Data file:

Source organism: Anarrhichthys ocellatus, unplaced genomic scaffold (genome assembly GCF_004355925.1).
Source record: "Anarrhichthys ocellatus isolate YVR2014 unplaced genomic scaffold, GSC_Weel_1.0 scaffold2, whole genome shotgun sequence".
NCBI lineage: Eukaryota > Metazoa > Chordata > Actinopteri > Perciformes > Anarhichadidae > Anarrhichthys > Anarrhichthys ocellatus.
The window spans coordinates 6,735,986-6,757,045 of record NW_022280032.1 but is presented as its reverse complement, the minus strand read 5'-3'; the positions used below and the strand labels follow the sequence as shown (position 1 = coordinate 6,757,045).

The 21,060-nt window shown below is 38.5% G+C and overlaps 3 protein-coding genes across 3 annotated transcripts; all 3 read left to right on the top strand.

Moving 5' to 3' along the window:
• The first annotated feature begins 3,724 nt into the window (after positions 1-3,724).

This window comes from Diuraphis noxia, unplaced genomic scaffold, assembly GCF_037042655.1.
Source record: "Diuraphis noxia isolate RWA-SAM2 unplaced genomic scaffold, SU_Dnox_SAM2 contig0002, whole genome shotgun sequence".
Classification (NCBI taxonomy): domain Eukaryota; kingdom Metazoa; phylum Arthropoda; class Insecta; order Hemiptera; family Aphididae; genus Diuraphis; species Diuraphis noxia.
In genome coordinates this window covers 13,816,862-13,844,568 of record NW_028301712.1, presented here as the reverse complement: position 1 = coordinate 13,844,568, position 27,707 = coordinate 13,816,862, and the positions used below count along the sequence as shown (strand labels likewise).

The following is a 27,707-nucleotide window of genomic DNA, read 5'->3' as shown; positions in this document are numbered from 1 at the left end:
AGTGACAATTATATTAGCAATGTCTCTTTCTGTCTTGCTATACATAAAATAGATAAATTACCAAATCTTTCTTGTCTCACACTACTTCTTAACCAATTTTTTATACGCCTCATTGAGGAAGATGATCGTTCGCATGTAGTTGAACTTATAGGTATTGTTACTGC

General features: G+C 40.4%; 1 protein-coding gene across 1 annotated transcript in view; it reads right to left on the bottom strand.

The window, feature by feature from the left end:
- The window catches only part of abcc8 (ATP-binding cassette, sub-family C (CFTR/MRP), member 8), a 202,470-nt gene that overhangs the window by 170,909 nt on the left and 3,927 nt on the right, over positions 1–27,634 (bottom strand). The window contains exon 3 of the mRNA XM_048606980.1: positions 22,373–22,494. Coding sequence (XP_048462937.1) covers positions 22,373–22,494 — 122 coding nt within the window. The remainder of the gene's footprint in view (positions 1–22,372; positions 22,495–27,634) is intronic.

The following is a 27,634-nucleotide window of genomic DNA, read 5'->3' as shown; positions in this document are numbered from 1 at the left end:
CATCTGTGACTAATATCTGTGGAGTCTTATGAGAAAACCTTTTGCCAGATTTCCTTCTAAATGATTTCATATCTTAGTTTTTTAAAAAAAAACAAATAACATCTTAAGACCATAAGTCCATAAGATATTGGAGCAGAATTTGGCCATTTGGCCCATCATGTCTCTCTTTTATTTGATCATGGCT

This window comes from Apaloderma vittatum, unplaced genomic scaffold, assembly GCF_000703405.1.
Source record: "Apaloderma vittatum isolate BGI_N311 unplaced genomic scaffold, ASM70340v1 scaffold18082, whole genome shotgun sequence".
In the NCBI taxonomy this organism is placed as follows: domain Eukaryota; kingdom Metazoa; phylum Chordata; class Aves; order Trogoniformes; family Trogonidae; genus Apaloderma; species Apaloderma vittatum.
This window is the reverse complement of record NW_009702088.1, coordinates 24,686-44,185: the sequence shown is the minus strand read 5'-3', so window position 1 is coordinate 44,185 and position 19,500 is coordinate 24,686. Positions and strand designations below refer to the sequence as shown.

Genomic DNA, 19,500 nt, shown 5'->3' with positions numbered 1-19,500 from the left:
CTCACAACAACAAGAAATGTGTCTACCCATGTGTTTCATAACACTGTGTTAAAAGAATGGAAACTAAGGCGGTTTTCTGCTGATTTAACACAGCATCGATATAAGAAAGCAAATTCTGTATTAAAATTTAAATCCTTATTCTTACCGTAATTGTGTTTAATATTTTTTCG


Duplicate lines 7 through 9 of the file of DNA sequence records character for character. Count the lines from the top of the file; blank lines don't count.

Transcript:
• The first annotated feature begins 3,724 nt into the window (after positions 1-3,724).

This window comes from Diuraphis noxia, unplaced genomic scaffold, assembly GCF_037042655.1.
Source record: "Diuraphis noxia isolate RWA-SAM2 unplaced genomic scaffold, SU_Dnox_SAM2 contig0002, whole genome shotgun sequence".